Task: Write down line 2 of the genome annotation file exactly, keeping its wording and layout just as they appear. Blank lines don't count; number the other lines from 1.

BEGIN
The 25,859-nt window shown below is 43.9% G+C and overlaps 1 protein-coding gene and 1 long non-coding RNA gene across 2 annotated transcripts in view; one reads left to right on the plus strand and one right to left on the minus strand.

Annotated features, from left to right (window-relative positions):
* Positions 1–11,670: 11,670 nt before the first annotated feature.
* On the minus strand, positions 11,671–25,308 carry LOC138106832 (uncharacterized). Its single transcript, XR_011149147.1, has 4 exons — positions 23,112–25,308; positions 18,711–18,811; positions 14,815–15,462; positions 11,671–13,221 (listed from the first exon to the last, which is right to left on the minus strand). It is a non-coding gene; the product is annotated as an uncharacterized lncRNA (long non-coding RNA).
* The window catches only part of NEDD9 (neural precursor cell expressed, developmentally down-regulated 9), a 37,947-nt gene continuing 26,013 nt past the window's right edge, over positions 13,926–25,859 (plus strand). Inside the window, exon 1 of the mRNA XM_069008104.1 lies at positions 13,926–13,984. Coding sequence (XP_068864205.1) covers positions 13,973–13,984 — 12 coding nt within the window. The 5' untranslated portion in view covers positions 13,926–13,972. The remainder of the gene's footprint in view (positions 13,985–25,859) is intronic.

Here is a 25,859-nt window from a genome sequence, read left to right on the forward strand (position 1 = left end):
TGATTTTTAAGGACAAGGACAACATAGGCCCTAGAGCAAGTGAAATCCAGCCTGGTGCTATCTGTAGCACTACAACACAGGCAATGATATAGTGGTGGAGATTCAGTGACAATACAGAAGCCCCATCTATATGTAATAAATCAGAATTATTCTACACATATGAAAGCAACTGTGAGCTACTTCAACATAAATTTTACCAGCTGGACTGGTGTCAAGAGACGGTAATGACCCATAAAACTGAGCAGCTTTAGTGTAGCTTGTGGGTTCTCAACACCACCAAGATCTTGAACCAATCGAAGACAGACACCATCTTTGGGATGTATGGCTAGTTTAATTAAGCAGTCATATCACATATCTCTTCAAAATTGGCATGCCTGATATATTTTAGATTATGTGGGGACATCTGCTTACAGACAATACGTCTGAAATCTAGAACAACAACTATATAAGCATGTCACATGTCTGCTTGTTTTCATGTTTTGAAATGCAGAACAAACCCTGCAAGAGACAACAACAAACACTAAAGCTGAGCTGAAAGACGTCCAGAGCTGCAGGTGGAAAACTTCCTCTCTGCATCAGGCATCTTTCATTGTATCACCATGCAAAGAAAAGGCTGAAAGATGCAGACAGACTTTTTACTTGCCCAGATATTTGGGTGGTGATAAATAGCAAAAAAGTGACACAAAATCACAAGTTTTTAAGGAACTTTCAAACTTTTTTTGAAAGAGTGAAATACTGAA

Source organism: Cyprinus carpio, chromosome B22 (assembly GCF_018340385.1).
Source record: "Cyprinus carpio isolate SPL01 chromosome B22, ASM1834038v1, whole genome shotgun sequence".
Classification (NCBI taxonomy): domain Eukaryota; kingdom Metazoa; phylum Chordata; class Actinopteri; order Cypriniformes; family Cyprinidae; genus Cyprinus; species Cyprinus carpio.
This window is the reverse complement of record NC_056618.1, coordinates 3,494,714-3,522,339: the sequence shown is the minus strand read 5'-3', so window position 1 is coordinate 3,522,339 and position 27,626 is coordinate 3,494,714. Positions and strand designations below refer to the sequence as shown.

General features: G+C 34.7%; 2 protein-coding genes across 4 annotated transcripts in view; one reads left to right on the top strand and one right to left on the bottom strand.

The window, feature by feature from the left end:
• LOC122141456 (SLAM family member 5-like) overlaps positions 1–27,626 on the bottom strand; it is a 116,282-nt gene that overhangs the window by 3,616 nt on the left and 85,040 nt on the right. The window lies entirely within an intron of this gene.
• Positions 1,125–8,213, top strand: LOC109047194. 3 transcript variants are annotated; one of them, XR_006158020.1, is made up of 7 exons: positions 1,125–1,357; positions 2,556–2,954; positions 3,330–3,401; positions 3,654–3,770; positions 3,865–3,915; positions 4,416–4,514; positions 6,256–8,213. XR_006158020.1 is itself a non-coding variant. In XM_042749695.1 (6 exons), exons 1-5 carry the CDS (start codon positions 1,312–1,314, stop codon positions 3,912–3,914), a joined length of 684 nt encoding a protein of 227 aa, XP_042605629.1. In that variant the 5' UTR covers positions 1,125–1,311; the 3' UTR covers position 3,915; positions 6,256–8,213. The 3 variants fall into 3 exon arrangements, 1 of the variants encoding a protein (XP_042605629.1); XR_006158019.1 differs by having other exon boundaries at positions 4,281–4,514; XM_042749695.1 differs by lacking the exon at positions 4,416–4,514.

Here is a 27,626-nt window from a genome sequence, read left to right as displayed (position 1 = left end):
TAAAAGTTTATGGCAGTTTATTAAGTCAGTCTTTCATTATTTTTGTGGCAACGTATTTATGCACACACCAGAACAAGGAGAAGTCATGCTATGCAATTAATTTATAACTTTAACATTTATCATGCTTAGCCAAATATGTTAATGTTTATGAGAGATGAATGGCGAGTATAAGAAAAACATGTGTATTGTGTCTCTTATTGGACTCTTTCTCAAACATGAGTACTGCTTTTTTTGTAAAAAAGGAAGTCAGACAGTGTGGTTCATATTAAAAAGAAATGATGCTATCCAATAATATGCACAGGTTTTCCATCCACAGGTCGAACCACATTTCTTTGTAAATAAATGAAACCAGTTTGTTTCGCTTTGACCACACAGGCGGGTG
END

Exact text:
Annotated features, from left to right (window-relative positions):